Jones also said in the statement that the project will move forward with a new developer, who will be present at Hutto City Council’s Sept. 12 meeting.

Beckham maintains the city paid too much for unzoned farmland and then asked Wolverine to assume the risk before the project was under contract.

“Now, they have cut our ability to make a profit and hurt us in the industry,” Beckham said. “Without notice they breached the contract. I hope for the best for the city of Hutto. But the best would be to get a new city manager.”

Editor’s note: This story has been revised to include the city’s press release information that the decision to move forward was jointly agreed to with the city’s partners, Perfect Game, Sports Facility Advisory|Sports Facilities Management. In addition, the city of Hutto confirmed Sept. 11 that the new Perfect Game developer would be introduced to City Council at its Sept. 19 meeting.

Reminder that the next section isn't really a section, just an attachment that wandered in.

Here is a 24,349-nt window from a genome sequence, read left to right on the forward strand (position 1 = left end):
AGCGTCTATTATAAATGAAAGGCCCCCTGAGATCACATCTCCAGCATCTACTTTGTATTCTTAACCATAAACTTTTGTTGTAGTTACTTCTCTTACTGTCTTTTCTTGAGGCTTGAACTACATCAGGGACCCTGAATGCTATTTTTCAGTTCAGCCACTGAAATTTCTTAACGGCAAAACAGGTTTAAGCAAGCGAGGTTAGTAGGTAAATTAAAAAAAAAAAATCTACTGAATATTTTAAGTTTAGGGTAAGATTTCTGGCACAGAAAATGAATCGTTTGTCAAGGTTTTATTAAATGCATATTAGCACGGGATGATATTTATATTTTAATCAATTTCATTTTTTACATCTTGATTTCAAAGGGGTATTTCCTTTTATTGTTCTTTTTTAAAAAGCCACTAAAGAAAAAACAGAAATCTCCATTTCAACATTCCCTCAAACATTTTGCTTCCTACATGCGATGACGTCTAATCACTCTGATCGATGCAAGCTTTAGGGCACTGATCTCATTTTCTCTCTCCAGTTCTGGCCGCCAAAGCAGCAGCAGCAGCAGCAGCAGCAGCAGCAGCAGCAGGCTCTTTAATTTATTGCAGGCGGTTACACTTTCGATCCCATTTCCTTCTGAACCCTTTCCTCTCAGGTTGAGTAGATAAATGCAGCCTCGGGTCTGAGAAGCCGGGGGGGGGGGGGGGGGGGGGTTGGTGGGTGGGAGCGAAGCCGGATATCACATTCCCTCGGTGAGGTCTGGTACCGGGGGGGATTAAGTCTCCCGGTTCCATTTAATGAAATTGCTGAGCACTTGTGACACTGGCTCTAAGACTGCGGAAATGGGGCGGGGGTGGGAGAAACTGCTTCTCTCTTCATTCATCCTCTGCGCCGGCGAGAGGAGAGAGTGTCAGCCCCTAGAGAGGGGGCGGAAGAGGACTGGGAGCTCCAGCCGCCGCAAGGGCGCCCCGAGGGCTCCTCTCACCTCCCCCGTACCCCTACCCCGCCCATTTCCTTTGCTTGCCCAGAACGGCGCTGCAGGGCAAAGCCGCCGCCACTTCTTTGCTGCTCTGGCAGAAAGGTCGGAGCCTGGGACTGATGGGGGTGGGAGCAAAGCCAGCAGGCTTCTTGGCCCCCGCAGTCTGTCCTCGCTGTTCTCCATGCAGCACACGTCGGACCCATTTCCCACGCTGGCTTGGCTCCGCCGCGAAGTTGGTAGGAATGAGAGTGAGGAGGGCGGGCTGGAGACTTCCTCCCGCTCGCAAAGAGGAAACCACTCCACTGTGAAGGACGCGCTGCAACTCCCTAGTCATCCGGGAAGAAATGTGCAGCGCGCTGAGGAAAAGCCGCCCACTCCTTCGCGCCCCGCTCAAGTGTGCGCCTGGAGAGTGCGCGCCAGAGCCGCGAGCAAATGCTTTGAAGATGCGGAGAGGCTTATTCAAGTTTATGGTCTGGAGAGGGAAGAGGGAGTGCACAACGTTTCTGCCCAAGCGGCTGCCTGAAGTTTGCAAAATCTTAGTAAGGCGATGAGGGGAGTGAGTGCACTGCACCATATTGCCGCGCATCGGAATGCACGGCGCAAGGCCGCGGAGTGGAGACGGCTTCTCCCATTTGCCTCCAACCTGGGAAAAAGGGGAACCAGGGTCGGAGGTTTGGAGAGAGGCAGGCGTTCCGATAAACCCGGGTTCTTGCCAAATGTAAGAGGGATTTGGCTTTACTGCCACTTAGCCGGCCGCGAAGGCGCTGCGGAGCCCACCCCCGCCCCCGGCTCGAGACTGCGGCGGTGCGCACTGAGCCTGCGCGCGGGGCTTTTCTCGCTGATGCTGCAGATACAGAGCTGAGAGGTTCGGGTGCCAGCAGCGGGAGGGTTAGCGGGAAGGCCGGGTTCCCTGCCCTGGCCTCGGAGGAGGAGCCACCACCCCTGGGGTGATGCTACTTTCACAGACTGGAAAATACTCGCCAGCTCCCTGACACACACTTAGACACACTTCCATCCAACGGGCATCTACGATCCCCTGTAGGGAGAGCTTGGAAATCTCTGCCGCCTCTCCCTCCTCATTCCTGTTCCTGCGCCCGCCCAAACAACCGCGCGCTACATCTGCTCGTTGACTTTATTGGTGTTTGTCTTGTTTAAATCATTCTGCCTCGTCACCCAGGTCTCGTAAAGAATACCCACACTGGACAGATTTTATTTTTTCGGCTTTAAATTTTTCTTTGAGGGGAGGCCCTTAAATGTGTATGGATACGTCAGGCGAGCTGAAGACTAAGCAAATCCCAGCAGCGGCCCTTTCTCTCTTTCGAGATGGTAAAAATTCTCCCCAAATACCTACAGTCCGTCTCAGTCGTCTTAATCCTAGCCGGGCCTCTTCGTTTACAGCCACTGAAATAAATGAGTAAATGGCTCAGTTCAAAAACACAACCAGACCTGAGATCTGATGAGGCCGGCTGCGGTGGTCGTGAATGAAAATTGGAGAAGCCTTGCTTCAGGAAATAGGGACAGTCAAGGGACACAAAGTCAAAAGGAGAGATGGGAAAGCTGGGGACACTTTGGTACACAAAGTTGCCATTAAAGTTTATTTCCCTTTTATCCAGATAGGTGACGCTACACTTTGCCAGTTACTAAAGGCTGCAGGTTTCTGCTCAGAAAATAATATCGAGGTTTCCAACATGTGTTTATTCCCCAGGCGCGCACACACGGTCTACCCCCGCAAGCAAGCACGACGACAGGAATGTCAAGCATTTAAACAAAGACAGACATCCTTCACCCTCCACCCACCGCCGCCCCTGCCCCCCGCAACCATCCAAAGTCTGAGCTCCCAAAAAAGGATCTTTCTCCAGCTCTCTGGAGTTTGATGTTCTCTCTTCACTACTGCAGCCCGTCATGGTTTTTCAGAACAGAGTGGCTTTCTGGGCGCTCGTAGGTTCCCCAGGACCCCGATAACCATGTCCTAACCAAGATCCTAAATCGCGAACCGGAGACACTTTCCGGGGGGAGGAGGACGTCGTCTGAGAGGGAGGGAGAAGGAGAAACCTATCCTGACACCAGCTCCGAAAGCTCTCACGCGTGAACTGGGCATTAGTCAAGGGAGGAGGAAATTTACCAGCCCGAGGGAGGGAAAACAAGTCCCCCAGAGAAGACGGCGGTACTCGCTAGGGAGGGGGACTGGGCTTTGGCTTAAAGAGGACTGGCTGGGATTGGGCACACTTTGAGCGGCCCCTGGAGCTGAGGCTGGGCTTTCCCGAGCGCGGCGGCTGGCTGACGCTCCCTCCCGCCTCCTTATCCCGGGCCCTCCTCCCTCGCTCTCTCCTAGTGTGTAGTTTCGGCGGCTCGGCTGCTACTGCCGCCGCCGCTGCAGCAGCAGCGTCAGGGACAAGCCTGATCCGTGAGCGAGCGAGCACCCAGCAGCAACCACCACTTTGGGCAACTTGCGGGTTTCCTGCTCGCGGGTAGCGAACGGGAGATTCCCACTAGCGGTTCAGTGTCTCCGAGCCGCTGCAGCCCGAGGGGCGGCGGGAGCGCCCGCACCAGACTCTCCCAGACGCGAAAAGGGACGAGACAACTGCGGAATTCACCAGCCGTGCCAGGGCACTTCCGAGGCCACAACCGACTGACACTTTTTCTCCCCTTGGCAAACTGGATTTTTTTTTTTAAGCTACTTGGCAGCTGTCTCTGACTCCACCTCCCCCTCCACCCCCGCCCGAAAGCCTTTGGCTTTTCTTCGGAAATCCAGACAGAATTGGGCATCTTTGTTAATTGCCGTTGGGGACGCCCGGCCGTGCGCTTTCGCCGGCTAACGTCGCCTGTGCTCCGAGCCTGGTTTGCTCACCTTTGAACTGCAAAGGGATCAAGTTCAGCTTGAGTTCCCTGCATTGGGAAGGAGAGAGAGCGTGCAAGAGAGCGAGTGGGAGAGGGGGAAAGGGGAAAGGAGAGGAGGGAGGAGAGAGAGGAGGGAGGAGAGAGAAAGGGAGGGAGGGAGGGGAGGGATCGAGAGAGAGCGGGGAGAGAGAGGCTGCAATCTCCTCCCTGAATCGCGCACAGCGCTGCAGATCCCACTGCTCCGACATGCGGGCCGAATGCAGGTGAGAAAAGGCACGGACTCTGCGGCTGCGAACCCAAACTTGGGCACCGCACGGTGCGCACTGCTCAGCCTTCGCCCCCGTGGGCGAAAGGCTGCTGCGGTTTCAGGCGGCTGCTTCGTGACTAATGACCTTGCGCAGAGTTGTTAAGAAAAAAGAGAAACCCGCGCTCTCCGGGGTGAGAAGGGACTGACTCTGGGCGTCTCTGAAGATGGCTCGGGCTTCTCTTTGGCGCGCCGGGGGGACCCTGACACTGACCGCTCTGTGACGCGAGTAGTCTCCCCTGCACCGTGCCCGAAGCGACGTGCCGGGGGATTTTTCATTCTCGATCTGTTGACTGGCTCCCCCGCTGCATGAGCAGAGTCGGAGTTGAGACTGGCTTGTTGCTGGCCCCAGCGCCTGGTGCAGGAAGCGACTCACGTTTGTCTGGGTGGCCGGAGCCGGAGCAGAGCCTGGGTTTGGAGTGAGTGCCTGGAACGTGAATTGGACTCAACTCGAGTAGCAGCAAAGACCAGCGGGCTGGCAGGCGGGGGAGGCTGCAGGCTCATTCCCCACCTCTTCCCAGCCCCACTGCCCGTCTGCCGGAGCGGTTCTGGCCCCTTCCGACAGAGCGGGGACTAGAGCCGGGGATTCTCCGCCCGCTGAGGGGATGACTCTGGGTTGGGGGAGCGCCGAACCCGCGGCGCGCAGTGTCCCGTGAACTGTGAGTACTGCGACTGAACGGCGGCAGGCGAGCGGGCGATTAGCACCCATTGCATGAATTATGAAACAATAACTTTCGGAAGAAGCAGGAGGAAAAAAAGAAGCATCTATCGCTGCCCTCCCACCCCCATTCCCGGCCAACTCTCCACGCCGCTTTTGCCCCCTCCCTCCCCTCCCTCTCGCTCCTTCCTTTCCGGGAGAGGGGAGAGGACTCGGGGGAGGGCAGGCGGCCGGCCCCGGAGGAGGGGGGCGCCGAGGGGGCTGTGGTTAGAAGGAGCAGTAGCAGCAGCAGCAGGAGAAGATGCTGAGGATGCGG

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  1. I wonder how much better off these cities like Hutto would be if they didn’t enter into these wildly optimistic development deals, and just let organic growth take its course. This latest incident reminds me of that ill conceived Hawaiian Falls waterpark deal that fell far short of expectations and is still costing Pflugerville taxpayers a great deal of money. When development deals like this go bad, it is usually the result of unbridled optimism from the decision makers on both sides who lack a lot of common sense, who listen to consultants who are paid to tell them what they want to hear. In the case of Pflugerville, they fell for the developer’s BS story that the waterpark was going to turn Pflugerville into a Central Texas tourist destination. That nutty story sounds as ridiculous as Perfect Sports claim’s more recent claim that their new Hutto sports complex was going to bring the city $200 million in new annual revenue, if they could just get the incentive deal they wanted. Common sense would tell you otherwise. Baseball has never been a big game in Central Texas, and Perfect Game wanted to build TWO DOZEN new baseball fields IN THE SAME COMPLEX that would be competing with the marginally successful Dell Diamond just down the road. Perfect Game has probably wised up to this by now, after looking at the actual land purchase costs, and is starting the finger pointing game to cover up their own mistakes. On the bright side, at least this project never got off the ground, which will greatly minimize losses on both sides.